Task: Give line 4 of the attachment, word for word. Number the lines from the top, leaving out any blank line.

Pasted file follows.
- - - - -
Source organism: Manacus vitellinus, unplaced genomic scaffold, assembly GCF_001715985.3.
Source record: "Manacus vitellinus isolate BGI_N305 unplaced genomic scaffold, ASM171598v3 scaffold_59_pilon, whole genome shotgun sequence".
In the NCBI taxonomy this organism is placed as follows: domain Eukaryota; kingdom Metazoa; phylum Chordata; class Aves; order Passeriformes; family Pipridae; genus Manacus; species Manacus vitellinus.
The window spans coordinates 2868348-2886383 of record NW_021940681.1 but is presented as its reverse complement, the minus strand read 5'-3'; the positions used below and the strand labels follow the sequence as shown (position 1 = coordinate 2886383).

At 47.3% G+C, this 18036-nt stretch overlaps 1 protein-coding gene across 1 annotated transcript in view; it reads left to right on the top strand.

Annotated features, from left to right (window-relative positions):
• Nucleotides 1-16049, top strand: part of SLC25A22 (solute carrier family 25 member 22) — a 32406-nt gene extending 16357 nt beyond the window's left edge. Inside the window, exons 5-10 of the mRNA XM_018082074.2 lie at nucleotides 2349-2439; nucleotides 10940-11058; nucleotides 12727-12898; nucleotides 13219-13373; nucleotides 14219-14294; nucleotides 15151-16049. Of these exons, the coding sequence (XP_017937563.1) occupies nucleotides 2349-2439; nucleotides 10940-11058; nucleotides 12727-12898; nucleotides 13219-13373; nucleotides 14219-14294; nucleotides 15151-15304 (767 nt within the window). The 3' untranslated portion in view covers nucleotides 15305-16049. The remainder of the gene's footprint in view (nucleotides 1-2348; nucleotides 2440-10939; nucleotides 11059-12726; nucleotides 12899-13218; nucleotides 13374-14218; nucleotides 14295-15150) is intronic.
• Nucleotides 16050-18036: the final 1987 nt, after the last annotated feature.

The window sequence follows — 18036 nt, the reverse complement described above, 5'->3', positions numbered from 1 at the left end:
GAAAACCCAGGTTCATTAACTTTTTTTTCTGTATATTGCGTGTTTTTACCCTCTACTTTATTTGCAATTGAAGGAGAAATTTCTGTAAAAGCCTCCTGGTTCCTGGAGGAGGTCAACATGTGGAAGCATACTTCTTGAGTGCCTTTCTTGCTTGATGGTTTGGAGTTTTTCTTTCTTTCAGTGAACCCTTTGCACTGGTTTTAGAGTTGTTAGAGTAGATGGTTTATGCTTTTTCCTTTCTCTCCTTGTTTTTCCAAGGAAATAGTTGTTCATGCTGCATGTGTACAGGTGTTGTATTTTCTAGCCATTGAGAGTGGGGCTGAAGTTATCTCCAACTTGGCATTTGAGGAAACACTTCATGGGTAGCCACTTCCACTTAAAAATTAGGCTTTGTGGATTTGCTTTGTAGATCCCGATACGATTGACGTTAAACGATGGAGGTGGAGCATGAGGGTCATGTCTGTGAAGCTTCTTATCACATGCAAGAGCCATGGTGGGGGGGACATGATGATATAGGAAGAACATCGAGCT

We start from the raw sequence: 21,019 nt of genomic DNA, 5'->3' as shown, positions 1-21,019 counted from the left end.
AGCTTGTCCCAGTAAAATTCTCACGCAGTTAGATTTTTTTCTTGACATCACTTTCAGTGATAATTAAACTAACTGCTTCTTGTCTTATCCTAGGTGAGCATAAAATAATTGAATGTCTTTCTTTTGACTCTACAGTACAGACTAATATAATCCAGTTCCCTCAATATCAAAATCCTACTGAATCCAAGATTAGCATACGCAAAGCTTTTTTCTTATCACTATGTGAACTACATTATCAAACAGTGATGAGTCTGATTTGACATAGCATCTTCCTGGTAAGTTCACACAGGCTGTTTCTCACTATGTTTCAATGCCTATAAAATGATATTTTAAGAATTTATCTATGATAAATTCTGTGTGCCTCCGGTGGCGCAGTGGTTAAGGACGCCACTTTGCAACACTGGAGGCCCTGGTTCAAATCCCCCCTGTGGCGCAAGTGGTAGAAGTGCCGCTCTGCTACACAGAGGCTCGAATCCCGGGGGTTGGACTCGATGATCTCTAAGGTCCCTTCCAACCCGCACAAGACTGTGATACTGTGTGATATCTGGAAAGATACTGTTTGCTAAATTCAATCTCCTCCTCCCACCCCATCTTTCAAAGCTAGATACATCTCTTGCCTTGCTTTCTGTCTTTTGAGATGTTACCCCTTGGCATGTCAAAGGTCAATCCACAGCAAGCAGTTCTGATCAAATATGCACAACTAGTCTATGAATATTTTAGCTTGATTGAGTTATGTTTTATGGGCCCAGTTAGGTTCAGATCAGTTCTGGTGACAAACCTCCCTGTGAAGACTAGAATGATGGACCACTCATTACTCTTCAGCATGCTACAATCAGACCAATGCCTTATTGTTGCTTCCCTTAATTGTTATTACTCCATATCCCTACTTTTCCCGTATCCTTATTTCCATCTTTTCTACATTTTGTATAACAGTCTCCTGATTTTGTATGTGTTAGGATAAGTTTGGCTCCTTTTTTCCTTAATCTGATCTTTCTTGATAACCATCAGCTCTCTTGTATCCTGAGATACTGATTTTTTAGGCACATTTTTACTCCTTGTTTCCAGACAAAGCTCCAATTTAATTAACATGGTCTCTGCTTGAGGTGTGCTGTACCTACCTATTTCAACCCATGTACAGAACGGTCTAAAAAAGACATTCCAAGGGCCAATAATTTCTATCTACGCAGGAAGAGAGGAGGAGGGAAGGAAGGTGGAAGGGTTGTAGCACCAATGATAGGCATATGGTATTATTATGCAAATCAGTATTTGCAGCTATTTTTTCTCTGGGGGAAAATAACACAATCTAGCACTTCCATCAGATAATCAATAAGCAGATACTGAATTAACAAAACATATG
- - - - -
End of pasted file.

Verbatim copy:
The window spans coordinates 2868348-2886383 of record NW_021940681.1 but is presented as its reverse complement, the minus strand read 5'-3'; the positions used below and the strand labels follow the sequence as shown (position 1 = coordinate 2886383).